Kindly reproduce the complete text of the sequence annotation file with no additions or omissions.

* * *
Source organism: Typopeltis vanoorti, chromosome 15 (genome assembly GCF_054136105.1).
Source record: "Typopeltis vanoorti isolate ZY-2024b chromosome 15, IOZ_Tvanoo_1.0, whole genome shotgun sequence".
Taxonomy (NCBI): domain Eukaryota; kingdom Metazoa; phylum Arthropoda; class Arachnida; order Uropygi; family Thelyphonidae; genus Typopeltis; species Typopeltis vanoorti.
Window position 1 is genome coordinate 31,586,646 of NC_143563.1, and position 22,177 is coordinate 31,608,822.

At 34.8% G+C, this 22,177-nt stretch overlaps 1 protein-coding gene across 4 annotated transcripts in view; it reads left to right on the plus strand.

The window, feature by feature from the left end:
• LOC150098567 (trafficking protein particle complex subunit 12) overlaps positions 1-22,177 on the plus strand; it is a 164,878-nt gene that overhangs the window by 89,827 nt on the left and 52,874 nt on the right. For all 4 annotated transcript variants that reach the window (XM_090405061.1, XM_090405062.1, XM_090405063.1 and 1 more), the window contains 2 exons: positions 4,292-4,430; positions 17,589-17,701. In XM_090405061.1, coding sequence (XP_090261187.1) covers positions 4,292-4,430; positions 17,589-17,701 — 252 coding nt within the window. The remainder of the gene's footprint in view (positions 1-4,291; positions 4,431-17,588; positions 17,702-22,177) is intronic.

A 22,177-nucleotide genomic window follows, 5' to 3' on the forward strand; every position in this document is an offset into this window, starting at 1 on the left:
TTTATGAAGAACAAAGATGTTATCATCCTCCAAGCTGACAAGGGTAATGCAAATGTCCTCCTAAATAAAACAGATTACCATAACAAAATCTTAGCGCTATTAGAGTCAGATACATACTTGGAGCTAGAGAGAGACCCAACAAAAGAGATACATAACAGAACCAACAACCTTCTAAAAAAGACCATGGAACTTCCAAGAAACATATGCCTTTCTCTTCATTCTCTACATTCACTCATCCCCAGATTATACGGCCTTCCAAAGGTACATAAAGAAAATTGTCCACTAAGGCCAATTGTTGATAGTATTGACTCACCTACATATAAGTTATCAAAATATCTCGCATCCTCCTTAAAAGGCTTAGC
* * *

Source organism: Typopeltis vanoorti, chromosome 15 (genome assembly GCF_054136105.1).
Source record: "Typopeltis vanoorti isolate ZY-2024b chromosome 15, IOZ_Tvanoo_1.0, whole genome shotgun sequence".
Taxonomy (NCBI): domain Eukaryota; kingdom Metazoa; phylum Arthropoda; class Arachnida; order Uropygi; family Thelyphonidae; genus Typopeltis; species Typopeltis vanoorti.
Window position 1 is genome coordinate 31,586,646 of NC_143563.1, and position 22,177 is coordinate 31,608,822.

At 34.8% G+C, this 22,177-nt stretch overlaps 1 protein-coding gene across 4 annotated transcripts in view; it reads left to right on the plus strand.

The window, feature by feature from the left end:
• LOC150098567 (trafficking protein particle complex subunit 12) overlaps positions 1-22,177 on the plus strand; it is a 164,878-nt gene that overhangs the window by 89,827 nt on the left and 52,874 nt on the right. For all 4 annotated transcript variants that reach the window (XM_090405061.1, XM_090405062.1, XM_090405063.1 and 1 more), the window contains 2 exons: positions 4,292-4,430; positions 17,589-17,701. In XM_090405061.1, coding sequence (XP_090261187.1) covers positions 4,292-4,430; positions 17,589-17,701 — 252 coding nt within the window. The remainder of the gene's footprint in view (positions 1-4,291; positions 4,431-17,588; positions 17,702-22,177) is intronic.

A 22,177-nucleotide genomic window follows, 5' to 3' on the forward strand; every position in this document is an offset into this window, starting at 1 on the left:
TTTATGAAGAACAAAGATGTTATCATCCTCCAAGCTGACAAGGGTAATGCAAATGTCCTCCTAAATAAAACAGATTACCATAACAAAATCTTAGCGCTATTAGAGTCAGATACATACTTGGAGCTAGAGAGAGACCCAACAAAAGAGATACATAACAGAACCAACAACCTTCTAAAAAAGACCATGGAACTTCCAAGAAACATATGCCTTTCTCTTCATTCTCTACATTCACTCATCCCCAGATTATACGGCCTTCCAAAGGTACATAAAGAAAATTGTCCACTAAGGCCAATTGTTGATAGTATTGACTCACCTACATATAAGTTATCAAAATATCTCGCATCCTCCTTAAAAGGCTTAGC